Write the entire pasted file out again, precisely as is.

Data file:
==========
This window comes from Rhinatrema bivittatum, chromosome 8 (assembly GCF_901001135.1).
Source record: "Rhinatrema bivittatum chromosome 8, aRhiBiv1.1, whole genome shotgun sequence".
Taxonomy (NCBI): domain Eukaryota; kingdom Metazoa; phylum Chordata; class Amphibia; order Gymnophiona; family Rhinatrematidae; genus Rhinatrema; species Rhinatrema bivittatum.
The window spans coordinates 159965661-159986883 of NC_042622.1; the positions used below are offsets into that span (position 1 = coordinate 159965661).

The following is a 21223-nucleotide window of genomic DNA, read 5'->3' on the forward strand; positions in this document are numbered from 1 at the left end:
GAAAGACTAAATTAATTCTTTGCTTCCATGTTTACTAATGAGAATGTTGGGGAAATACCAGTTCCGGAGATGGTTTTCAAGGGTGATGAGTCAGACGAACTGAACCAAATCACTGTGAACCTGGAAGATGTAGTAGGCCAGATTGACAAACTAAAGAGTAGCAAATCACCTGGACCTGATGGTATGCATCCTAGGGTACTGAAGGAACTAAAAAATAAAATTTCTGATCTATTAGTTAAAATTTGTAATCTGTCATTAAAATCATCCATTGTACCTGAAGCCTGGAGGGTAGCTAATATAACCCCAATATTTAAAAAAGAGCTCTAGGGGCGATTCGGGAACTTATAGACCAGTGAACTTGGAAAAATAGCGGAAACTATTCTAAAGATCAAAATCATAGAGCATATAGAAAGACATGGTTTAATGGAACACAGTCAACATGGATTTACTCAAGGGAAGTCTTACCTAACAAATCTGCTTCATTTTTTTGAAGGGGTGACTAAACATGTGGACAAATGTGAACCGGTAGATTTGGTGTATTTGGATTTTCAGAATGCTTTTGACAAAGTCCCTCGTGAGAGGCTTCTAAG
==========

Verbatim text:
This window comes from Rhinatrema bivittatum, chromosome 8 (assembly GCF_901001135.1).
Source record: "Rhinatrema bivittatum chromosome 8, aRhiBiv1.1, whole genome shotgun sequence".
Taxonomy (NCBI): domain Eukaryota; kingdom Metazoa; phylum Chordata; class Amphibia; order Gymnophiona; family Rhinatrematidae; genus Rhinatrema; species Rhinatrema bivittatum.
The window spans coordinates 159965661-159986883 of NC_042622.1; the positions used below are offsets into that span (position 1 = coordinate 159965661).

The following is a 21223-nucleotide window of genomic DNA, read 5'->3' on the forward strand; positions in this document are numbered from 1 at the left end:
GAAAGACTAAATTAATTCTTTGCTTCCATGTTTACTAATGAGAATGTTGGGGAAATACCAGTTCCGGAGATGGTTTTCAAGGGTGATGAGTCAGACGAACTGAACCAAATCACTGTGAACCTGGAAGATGTAGTAGGCCAGATTGACAAACTAAAGAGTAGCAAATCACCTGGACCTGATGGTATGCATCCTAGGGTACTGAAGGAACTAAAAAATAAAATTTCTGATCTATTAGTTAAAATTTGTAATCTGTCATTAAAATCATCCATTGTACCTGAAGCCTGGAGGGTAGCTAATATAACCCCAATATTTAAAAAAGAGCTCTAGGGGCGATTCGGGAACTTATAGACCAGTGAACTTGGAAAAATAGCGGAAACTATTCTAAAGATCAAAATCATAGAGCATATAGAAAGACATGGTTTAATGGAACACAGTCAACATGGATTTACTCAAGGGAAGTCTTACCTAACAAATCTGCTTCATTTTTTTGAAGGGGTGACTAAACATGTGGACAAATGTGAACCGGTAGATTTGGTGTATTTGGATTTTCAGAATGCTTTTGACAAAGTCCCTCGTGAGAGGCTTCTAAG